Canning 101: The Easiest Way to Peel Tomatoes (Peaches Too!)

tomatoes in a bowl

Let’s talk about my favorite way to quickly peel tomatoes and peaches. I mention this technique a lot when I teach classes, and even wrote about it in this post in the context of peeling peaches, but as I broke down a few pounds of tomatoes today, thought it might just bear repeating.

tomatoes in a pan

Instead of bringing a big pot of water to a boil in order to blanch and peel tomatoes before turning them into a preserve, when I have a relatively small batch to peel, I do this. I trim away any soft spots, remove the cores from the tomatoes and cut them in half. Then, I arrange them cut side down in a heat proof baking dish.

tea kettle

While I’m prepping the tomatoes, I fill up my trusty tea kettle and bring it to a boil.

pouring water

When the water comes to a boil, I pour it over the tomatoes. You don’t need to fully submerge them, but you do want enough water in the pan so that it doesn’t cool down too quickly.

pan over tomatoes

Then, I slap a cookie sheet over the tomatoes to trap the heat and leave the whole thing alone for 10 or 15 minute, until the tomatoes have cooled down enough to handle.

peeled tomatoes

Drain the tomatoes and peel. The skins should slide right off and leave you with perfectly peeled tomatoes, ready to be turned into salsa or cooked down into a small batch of pizza sauce (that recipe is in Preserving by the Pint!).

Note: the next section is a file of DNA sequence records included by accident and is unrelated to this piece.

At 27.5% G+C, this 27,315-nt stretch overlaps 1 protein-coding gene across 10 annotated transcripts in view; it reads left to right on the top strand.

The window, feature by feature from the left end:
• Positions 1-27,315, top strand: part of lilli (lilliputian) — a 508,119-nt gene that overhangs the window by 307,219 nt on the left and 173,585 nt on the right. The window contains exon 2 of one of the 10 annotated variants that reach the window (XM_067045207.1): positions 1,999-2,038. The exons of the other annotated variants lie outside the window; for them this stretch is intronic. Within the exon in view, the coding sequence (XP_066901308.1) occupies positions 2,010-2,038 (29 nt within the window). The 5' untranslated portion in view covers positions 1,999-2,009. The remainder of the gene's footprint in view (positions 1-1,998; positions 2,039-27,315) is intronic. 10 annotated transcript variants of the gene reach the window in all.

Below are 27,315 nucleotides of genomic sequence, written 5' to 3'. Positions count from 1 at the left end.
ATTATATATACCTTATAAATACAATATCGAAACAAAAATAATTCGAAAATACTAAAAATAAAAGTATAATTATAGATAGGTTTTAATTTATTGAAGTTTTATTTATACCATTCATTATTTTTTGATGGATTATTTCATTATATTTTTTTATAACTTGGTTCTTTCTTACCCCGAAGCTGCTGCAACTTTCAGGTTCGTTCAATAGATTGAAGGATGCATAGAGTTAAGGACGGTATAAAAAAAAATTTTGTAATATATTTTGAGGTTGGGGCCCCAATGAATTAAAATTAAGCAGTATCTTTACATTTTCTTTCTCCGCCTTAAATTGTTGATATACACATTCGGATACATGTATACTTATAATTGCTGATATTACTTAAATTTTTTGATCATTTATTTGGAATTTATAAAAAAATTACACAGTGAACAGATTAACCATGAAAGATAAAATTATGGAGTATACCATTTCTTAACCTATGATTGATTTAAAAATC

peeling tomatoes

Of course, this technique really only works for smallish batches. If you’re prepping ten or more pounds of tomatoes sauce, heating up the big old blanching pot is still going to be your best bet.

What tricks do you guys have for easily prepping summer fruit for canning?

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Sweet Cherry Chutney

sweet cherries

I spent last Friday evening at the Whole Foods Market in Devon, PA, teaching a group of lovely ladies how to make and preserve a small batch of sweet cherry chutney.

Because it takes a bit longer than jam to cook down, I don’t often choose chutney for my classes and demos. But it happened to fit nicely for this particular class, and I’m so glad it did because it reminded me of just how good this particular preserve is.

chopped sweet cherries

I went home on Friday night with a stash of cherries from the sale and spent a chunk of time over the weekend pitting the cherries and slicing them into quarters (because I’m insane like that). I ended up making a larger, slightly tweaked version from the one we made in class, but it was no less delicious.

finished chutney